More than 30 years of efforts to develop an effective vaccine for HIV have not borne fruit, but for the first time since the virus was identified in 1983, scientists think they have found a promising candidate.
It is one of the biggest clinical trials involving the disease ever undertaken and has revived hopes in the scientific community of a breakthrough in the battle against AIDS.
"If deployed alongside our current armoury of proven HIV prevention tools, a safe and effective vaccine could be the final nail in the coffin for HIV," said Anthony Fauci, director of the US National institute for Allergies and Infectious Diseases (NIAID), which is taking part in the study.
"Even a moderately effective vaccine would significantly decrease the burden of HIV disease over time in countries and populations with high rates of HIV infection, such as South Africa."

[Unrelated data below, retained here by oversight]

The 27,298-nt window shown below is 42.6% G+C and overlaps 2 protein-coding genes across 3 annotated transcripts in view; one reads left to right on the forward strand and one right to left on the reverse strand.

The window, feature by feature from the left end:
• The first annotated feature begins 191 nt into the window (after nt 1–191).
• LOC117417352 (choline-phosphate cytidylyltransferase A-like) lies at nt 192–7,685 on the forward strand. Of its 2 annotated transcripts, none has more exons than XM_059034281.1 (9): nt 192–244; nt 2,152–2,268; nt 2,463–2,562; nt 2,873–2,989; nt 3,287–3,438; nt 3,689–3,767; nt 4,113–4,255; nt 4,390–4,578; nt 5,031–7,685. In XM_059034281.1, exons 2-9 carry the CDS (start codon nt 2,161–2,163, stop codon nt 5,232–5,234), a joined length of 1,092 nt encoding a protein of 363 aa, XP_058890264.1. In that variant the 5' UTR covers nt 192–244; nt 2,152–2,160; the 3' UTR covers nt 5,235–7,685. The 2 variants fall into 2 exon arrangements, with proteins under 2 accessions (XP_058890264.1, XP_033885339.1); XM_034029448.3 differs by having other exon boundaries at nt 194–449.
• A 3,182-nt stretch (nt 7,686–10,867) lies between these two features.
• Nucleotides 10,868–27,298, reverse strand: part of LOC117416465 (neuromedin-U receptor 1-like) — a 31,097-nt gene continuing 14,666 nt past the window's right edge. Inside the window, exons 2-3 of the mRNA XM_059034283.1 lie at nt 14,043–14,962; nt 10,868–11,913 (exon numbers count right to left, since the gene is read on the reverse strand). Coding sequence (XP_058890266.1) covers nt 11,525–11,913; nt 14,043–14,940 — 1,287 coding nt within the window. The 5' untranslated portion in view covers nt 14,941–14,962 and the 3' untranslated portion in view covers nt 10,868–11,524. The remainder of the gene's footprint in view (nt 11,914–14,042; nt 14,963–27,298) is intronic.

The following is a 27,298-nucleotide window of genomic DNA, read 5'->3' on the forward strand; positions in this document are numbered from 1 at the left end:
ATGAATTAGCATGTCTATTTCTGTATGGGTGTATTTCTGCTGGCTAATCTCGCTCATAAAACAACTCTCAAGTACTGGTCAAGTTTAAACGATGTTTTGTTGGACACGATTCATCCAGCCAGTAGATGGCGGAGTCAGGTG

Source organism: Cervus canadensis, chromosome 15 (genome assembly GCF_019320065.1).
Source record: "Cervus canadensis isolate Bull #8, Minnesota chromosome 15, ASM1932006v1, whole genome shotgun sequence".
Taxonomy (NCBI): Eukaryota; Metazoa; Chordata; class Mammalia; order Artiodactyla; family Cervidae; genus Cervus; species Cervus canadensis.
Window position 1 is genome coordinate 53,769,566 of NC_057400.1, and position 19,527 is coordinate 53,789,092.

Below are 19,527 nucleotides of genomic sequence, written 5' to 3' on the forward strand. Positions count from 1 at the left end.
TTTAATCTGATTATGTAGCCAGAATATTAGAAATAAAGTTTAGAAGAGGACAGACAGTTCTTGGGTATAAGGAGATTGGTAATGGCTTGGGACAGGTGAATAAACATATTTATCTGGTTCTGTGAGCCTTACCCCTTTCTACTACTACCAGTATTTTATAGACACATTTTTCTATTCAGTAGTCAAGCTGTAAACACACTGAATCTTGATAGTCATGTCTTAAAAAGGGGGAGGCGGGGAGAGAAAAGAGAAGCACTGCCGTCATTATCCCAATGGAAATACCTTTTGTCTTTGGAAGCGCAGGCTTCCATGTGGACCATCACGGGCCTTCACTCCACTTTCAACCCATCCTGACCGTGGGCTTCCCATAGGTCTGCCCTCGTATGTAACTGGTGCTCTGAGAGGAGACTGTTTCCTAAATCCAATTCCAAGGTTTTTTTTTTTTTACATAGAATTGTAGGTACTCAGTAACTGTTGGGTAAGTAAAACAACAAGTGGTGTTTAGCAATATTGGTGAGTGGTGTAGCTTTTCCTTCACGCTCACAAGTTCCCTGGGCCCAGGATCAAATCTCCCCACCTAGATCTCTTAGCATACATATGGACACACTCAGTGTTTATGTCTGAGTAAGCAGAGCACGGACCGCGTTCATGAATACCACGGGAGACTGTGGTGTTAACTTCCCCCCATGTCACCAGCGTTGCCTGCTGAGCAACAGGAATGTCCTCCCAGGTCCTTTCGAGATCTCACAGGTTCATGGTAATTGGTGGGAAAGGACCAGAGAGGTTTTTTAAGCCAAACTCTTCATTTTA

South Africa was not chosen by accident for the trial. The country has one of the highest rates of HIV infection in the world -- 19.2 per cent according to the UN AIDS agency, or more than seven million people living with the virus.
Each year some two and a half million people around the world are infected with HIV, which has killed more than 30 million people since the 1980s, according to a study presented at a conference in South Africa in July.
The vaccine has been adapted for the HIV strain prevalent in southern Africa from one used in a trial of 16,000 people in Thailand in 2009, which reduced the risk of infection by over 30 percent three and a half years after the first vaccination.
The safety of the "South African" vaccine has already been tested successfully over 18 months on 252 volunteers. The new study aims to test its effectiveness.
"The results obtained in Thailand are not good enough for a roll-out (...) we have set the minimum bar at 50 percent," Lynn Morris, head of the HIV virology section at South Africa's National Institute for Communicable Disease (NICD), told AFP.
(This story has not been edited by Business Standard staff and is auto-generated from a syndicated feed.)